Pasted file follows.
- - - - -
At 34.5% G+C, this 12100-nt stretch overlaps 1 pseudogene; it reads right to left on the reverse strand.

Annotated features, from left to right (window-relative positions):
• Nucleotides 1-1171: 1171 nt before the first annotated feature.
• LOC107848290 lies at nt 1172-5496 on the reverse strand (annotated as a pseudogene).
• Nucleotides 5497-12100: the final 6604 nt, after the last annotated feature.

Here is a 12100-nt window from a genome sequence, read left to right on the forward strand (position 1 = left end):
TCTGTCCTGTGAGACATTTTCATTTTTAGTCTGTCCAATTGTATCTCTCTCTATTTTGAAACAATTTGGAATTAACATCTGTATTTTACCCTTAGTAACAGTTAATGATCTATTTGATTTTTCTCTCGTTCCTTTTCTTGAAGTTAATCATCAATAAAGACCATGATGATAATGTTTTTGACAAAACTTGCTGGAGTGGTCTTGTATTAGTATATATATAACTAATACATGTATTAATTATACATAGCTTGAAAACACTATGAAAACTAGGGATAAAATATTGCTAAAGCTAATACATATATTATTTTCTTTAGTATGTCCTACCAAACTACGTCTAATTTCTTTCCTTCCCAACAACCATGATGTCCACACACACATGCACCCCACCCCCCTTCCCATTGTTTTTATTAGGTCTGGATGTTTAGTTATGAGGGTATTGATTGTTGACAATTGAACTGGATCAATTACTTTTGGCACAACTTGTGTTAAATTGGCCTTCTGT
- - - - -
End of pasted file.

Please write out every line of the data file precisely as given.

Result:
At 34.5% G+C, this 12100-nt stretch overlaps 1 pseudogene; it reads right to left on the reverse strand.

Annotated features, from left to right (window-relative positions):
• Nucleotides 1-1171: 1171 nt before the first annotated feature.
• LOC107848290 lies at nt 1172-5496 on the reverse strand (annotated as a pseudogene).
• Nucleotides 5497-12100: the final 6604 nt, after the last annotated feature.

Here is a 12100-nt window from a genome sequence, read left to right on the forward strand (position 1 = left end):
TCTGTCCTGTGAGACATTTTCATTTTTAGTCTGTCCAATTGTATCTCTCTCTATTTTGAAACAATTTGGAATTAACATCTGTATTTTACCCTTAGTAACAGTTAATGATCTATTTGATTTTTCTCTCGTTCCTTTTCTTGAAGTTAATCATCAATAAAGACCATGATGATAATGTTTTTGACAAAACTTGCTGGAGTGGTCTTGTATTAGTATATATATAACTAATACATGTATTAATTATACATAGCTTGAAAACACTATGAAAACTAGGGATAAAATATTGCTAAAGCTAATACATATATTATTTTCTTTAGTATGTCCTACCAAACTACGTCTAATTTCTTTCCTTCCCAACAACCATGATGTCCACACACACATGCACCCCACCCCCCTTCCCATTGTTTTTATTAGGTCTGGATGTTTAGTTATGAGGGTATTGATTGTTGACAATTGAACTGGATCAATTACTTTTGGCACAACTTGTGTTAAATTGGCCTTCTGT